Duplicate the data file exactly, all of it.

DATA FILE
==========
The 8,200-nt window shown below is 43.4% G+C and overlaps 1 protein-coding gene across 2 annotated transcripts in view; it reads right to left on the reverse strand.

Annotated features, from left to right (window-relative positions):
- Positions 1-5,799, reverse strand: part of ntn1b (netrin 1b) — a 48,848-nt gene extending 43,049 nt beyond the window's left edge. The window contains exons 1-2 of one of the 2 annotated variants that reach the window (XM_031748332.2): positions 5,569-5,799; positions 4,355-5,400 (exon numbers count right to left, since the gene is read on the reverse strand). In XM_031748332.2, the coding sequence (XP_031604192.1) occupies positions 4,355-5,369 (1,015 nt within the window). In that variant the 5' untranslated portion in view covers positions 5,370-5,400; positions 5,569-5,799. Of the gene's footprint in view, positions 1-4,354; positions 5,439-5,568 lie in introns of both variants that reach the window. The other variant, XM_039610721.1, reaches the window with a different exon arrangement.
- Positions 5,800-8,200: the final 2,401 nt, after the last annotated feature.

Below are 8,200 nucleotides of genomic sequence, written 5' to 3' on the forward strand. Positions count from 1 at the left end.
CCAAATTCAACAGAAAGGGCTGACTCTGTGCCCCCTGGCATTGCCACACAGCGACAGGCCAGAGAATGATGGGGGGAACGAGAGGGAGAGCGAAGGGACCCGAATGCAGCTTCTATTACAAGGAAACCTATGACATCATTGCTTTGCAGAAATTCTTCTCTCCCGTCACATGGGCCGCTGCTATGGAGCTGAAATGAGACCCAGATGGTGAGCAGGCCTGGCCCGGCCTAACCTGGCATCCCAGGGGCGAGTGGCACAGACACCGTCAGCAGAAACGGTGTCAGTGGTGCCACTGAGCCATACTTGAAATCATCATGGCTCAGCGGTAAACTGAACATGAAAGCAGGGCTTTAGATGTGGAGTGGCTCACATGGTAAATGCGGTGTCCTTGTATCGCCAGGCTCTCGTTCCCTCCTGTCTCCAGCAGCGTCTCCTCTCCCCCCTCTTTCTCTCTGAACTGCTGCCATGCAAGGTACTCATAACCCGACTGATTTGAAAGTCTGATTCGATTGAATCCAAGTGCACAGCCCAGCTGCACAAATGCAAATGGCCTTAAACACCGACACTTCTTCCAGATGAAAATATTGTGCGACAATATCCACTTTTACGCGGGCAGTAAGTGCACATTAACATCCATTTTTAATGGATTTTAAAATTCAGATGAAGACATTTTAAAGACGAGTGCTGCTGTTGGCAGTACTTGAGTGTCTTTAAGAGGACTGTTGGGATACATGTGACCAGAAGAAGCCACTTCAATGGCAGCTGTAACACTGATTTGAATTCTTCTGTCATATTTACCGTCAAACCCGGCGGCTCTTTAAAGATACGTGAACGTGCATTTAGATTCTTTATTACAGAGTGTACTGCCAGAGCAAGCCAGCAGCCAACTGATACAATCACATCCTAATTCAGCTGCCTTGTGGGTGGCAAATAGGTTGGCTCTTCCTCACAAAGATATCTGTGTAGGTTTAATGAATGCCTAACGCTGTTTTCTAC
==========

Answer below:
The 8,200-nt window shown below is 43.4% G+C and overlaps 1 protein-coding gene across 2 annotated transcripts in view; it reads right to left on the reverse strand.

Annotated features, from left to right (window-relative positions):
- Positions 1-5,799, reverse strand: part of ntn1b (netrin 1b) — a 48,848-nt gene extending 43,049 nt beyond the window's left edge. The window contains exons 1-2 of one of the 2 annotated variants that reach the window (XM_031748332.2): positions 5,569-5,799; positions 4,355-5,400 (exon numbers count right to left, since the gene is read on the reverse strand). In XM_031748332.2, the coding sequence (XP_031604192.1) occupies positions 4,355-5,369 (1,015 nt within the window). In that variant the 5' untranslated portion in view covers positions 5,370-5,400; positions 5,569-5,799. Of the gene's footprint in view, positions 1-4,354; positions 5,439-5,568 lie in introns of both variants that reach the window. The other variant, XM_039610721.1, reaches the window with a different exon arrangement.
- Positions 5,800-8,200: the final 2,401 nt, after the last annotated feature.

Below are 8,200 nucleotides of genomic sequence, written 5' to 3' on the forward strand. Positions count from 1 at the left end.
CCAAATTCAACAGAAAGGGCTGACTCTGTGCCCCCTGGCATTGCCACACAGCGACAGGCCAGAGAATGATGGGGGGAACGAGAGGGAGAGCGAAGGGACCCGAATGCAGCTTCTATTACAAGGAAACCTATGACATCATTGCTTTGCAGAAATTCTTCTCTCCCGTCACATGGGCCGCTGCTATGGAGCTGAAATGAGACCCAGATGGTGAGCAGGCCTGGCCCGGCCTAACCTGGCATCCCAGGGGCGAGTGGCACAGACACCGTCAGCAGAAACGGTGTCAGTGGTGCCACTGAGCCATACTTGAAATCATCATGGCTCAGCGGTAAACTGAACATGAAAGCAGGGCTTTAGATGTGGAGTGGCTCACATGGTAAATGCGGTGTCCTTGTATCGCCAGGCTCTCGTTCCCTCCTGTCTCCAGCAGCGTCTCCTCTCCCCCCTCTTTCTCTCTGAACTGCTGCCATGCAAGGTACTCATAACCCGACTGATTTGAAAGTCTGATTCGATTGAATCCAAGTGCACAGCCCAGCTGCACAAATGCAAATGGCCTTAAACACCGACACTTCTTCCAGATGAAAATATTGTGCGACAATATCCACTTTTACGCGGGCAGTAAGTGCACATTAACATCCATTTTTAATGGATTTTAAAATTCAGATGAAGACATTTTAAAGACGAGTGCTGCTGTTGGCAGTACTTGAGTGTCTTTAAGAGGACTGTTGGGATACATGTGACCAGAAGAAGCCACTTCAATGGCAGCTGTAACACTGATTTGAATTCTTCTGTCATATTTACCGTCAAACCCGGCGGCTCTTTAAAGATACGTGAACGTGCATTTAGATTCTTTATTACAGAGTGTACTGCCAGAGCAAGCCAGCAGCCAACTGATACAATCACATCCTAATTCAGCTGCCTTGTGGGTGGCAAATAGGTTGGCTCTTCCTCACAAAGATATCTGTGTAGGTTTAATGAATGCCTAACGCTGTTTTCTAC